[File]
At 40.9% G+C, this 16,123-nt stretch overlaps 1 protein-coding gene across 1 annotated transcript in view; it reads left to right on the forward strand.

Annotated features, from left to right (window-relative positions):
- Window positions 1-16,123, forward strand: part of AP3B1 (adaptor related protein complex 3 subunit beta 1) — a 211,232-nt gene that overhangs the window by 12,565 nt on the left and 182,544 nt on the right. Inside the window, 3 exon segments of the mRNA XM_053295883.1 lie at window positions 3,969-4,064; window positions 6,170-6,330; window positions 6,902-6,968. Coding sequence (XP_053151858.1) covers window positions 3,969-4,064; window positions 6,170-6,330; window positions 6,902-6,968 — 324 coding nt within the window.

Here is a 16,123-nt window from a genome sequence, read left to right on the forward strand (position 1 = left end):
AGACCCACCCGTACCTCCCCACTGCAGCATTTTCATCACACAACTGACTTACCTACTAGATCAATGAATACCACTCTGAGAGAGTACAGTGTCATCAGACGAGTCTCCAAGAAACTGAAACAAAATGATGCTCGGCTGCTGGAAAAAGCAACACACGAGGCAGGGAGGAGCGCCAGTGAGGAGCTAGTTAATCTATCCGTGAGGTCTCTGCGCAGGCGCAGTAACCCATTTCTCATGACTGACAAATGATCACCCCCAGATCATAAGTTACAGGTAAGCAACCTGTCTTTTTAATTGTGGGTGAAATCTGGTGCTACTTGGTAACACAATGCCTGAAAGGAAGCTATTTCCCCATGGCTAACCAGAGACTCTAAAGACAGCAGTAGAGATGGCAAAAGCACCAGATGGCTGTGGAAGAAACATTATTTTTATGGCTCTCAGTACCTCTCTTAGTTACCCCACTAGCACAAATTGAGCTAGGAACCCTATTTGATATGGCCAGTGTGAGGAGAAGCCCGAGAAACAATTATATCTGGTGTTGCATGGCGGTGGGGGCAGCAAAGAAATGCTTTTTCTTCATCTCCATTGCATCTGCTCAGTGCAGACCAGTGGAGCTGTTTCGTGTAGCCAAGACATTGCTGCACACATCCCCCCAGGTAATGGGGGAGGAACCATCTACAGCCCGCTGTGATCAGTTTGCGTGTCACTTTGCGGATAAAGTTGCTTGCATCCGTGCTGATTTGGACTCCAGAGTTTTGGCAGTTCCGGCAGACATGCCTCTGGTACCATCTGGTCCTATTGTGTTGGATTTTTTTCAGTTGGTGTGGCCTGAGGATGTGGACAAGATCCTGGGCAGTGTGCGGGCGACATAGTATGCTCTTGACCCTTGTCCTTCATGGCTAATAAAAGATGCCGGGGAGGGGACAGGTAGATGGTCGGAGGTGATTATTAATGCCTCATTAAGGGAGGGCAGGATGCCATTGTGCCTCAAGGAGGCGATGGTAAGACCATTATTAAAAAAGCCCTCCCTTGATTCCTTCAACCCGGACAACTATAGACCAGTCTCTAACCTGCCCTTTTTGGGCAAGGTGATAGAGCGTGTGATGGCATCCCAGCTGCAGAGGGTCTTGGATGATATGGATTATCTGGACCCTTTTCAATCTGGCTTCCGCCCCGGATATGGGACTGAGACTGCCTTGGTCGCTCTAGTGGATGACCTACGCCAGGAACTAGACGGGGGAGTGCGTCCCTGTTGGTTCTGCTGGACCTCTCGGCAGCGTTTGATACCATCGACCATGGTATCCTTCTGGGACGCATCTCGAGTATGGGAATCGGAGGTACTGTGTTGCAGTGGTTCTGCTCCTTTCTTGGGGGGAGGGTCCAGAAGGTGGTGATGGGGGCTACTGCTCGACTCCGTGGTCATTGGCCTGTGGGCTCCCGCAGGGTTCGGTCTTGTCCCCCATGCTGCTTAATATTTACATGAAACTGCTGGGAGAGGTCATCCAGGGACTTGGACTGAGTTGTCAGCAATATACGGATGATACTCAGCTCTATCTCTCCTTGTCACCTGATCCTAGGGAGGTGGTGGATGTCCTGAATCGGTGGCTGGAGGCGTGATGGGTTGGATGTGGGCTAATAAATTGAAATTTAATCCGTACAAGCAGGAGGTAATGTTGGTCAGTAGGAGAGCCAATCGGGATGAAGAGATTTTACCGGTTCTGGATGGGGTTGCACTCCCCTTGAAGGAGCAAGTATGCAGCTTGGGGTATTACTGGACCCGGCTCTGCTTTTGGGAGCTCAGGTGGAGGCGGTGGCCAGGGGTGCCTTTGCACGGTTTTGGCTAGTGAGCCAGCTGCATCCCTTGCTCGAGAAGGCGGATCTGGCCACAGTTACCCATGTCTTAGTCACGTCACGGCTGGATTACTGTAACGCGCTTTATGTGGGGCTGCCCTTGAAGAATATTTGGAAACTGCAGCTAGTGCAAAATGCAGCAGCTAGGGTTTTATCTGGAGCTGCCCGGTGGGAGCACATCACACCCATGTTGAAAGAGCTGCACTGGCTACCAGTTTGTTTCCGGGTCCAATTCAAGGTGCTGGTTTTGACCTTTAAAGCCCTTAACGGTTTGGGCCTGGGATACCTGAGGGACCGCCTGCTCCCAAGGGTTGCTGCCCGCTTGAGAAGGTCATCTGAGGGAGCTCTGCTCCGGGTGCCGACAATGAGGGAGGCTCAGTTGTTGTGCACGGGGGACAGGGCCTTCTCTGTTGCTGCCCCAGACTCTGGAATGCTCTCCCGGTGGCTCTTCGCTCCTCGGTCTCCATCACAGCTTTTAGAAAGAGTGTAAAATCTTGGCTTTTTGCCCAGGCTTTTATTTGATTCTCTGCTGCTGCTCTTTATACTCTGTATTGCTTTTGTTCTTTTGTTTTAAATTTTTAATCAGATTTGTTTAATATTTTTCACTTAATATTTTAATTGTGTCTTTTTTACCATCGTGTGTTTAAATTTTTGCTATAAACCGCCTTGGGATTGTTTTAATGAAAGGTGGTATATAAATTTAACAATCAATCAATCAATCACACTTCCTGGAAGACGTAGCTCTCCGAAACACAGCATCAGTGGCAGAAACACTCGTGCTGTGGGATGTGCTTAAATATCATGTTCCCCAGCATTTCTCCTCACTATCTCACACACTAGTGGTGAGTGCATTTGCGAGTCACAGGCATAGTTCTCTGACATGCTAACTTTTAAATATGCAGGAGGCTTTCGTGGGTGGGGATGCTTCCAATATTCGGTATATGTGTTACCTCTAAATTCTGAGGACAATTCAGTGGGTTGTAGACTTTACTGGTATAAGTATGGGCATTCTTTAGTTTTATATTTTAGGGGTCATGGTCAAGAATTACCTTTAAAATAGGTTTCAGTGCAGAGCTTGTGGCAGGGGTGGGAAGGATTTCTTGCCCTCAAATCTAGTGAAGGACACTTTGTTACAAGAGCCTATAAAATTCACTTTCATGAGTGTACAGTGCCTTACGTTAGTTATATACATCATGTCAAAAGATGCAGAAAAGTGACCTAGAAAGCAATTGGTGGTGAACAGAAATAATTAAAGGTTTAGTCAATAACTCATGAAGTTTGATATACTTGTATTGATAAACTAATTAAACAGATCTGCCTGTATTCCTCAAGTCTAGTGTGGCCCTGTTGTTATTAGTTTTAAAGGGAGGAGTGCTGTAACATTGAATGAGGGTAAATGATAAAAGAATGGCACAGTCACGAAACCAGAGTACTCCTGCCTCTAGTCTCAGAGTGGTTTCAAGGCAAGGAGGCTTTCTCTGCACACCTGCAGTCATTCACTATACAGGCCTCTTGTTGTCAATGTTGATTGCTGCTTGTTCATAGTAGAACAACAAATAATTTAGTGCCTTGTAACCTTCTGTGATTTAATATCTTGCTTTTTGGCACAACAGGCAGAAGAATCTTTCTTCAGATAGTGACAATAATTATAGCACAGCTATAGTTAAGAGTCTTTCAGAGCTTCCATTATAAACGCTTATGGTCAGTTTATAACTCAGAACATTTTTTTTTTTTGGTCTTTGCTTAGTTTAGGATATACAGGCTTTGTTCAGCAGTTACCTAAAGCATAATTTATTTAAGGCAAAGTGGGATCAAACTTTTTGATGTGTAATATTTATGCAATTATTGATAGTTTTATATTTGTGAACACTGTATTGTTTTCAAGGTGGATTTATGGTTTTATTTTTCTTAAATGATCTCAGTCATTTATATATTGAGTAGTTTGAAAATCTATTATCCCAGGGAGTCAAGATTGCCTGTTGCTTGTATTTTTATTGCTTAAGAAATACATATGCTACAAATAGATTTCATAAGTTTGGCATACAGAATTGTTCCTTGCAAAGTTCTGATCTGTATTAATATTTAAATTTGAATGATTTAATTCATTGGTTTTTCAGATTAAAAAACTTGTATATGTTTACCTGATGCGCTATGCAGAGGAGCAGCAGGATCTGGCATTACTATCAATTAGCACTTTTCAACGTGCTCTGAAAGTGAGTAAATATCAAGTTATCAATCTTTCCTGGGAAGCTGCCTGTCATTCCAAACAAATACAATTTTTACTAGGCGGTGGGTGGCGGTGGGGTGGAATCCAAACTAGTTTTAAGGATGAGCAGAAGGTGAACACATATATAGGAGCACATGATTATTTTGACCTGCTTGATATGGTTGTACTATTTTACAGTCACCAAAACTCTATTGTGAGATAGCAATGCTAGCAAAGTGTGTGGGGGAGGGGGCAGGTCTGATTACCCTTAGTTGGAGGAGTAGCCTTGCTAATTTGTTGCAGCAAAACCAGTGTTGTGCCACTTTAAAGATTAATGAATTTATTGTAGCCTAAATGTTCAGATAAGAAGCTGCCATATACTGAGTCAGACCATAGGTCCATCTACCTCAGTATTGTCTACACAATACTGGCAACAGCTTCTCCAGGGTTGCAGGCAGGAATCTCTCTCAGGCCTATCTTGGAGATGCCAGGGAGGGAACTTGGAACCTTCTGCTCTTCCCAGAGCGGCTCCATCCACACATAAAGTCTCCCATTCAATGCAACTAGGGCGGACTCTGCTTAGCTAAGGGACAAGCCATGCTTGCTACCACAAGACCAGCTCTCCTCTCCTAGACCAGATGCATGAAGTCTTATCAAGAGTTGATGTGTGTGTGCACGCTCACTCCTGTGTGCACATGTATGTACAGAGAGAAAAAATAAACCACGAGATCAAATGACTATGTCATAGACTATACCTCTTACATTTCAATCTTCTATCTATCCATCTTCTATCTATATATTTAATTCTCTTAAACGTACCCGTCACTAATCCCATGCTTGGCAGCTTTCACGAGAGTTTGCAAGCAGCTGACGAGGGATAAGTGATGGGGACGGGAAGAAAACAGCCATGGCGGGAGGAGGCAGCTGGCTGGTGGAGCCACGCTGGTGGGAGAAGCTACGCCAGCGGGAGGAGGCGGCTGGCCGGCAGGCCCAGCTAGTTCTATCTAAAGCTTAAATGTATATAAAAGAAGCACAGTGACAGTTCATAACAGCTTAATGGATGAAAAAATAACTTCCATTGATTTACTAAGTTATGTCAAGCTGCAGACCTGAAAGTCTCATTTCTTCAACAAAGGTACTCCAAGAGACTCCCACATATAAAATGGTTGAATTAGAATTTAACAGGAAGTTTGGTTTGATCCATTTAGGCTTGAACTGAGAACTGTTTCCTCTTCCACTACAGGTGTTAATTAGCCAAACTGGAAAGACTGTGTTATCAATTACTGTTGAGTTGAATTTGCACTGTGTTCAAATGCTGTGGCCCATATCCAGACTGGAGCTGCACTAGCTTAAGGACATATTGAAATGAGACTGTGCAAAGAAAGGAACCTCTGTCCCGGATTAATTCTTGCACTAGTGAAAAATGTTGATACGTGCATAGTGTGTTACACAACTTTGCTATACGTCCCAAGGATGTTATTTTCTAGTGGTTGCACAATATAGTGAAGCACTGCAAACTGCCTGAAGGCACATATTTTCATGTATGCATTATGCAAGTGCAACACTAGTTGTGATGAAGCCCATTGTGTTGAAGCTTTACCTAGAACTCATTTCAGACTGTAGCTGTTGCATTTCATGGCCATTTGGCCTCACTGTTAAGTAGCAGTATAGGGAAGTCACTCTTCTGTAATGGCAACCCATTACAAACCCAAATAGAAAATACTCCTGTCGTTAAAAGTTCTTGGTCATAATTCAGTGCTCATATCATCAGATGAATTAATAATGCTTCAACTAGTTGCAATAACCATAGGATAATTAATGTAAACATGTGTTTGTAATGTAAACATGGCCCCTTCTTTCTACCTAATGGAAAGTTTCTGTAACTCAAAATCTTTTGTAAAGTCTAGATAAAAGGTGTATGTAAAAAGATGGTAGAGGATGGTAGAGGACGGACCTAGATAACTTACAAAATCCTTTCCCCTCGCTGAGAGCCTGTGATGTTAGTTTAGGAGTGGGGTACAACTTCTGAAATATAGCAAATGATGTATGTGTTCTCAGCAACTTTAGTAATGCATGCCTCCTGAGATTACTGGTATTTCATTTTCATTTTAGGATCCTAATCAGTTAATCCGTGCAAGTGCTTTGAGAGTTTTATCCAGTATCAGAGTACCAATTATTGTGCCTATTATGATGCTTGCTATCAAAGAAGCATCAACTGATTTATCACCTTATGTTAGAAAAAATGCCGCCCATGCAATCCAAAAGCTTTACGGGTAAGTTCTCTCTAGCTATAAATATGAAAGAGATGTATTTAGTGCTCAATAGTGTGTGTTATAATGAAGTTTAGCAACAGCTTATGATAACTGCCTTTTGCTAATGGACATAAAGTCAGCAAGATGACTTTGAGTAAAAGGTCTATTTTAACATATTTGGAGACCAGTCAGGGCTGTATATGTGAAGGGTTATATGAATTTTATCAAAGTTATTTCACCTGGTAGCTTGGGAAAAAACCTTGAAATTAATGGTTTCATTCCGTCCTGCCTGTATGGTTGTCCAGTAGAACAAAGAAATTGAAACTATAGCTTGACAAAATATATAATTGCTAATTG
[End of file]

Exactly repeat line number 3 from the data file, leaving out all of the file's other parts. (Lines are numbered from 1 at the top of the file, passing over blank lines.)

- Window positions 1-16,123, forward strand: part of AP3B1 (adaptor related protein complex 3 subunit beta 1) — a 211,232-nt gene that overhangs the window by 12,565 nt on the left and 182,544 nt on the right. Inside the window, 3 exon segments of the mRNA XM_053295883.1 lie at window positions 3,969-4,064; window positions 6,170-6,330; window positions 6,902-6,968. Coding sequence (XP_053151858.1) covers window positions 3,969-4,064; window positions 6,170-6,330; window positions 6,902-6,968 — 324 coding nt within the window.